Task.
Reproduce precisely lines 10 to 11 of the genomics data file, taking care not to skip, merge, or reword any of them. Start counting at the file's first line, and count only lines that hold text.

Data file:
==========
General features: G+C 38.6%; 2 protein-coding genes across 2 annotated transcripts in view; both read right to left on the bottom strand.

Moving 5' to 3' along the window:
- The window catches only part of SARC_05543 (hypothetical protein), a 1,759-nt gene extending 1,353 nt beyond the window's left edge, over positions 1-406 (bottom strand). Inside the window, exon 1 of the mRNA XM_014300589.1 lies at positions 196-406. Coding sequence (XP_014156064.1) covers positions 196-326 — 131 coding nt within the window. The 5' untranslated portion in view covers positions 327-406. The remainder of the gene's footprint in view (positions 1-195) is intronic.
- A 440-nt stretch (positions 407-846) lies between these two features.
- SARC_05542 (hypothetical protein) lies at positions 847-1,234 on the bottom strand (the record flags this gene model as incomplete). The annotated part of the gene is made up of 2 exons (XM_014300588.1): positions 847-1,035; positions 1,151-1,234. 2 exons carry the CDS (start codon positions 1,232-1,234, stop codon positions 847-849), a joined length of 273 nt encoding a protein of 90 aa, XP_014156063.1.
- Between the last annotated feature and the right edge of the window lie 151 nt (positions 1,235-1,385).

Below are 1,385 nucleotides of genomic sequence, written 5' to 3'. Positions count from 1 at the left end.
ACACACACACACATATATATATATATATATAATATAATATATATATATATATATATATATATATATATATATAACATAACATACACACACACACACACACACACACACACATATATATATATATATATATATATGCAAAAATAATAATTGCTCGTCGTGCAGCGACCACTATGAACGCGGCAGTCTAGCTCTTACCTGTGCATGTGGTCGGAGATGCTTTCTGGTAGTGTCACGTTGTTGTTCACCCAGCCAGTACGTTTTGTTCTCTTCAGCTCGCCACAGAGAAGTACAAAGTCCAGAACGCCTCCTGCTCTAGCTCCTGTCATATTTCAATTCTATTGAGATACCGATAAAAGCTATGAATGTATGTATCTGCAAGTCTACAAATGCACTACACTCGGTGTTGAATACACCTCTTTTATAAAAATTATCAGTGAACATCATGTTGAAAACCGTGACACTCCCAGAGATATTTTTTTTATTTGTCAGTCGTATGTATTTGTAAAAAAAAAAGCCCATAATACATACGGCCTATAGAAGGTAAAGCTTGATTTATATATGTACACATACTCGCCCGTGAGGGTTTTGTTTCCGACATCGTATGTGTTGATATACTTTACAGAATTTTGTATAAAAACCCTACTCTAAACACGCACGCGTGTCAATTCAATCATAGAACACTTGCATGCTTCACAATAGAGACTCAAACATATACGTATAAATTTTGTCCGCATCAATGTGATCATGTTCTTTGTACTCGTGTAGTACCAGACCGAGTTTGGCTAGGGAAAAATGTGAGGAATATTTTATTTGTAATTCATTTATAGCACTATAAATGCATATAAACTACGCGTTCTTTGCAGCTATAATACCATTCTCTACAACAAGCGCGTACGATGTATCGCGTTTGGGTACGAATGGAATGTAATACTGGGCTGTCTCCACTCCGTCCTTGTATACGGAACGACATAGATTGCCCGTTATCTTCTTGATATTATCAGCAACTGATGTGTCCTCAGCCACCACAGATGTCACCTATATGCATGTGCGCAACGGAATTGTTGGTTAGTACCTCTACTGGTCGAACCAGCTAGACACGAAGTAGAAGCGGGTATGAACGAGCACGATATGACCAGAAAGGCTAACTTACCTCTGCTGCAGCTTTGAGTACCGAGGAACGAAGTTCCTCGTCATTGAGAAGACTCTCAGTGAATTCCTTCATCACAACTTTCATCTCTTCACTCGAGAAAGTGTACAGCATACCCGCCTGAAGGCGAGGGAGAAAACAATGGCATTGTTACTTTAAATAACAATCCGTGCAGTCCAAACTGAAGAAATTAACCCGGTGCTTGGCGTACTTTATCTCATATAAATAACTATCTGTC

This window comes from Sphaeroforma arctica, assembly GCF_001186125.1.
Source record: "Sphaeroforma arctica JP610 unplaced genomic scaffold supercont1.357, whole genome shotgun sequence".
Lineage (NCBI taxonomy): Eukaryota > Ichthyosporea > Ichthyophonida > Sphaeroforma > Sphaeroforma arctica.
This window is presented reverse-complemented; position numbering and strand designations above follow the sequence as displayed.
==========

Source record: "Sphaeroforma arctica JP610 unplaced genomic scaffold supercont1.357, whole genome shotgun sequence".
Lineage (NCBI taxonomy): Eukaryota > Ichthyosporea > Ichthyophonida > Sphaeroforma > Sphaeroforma arctica.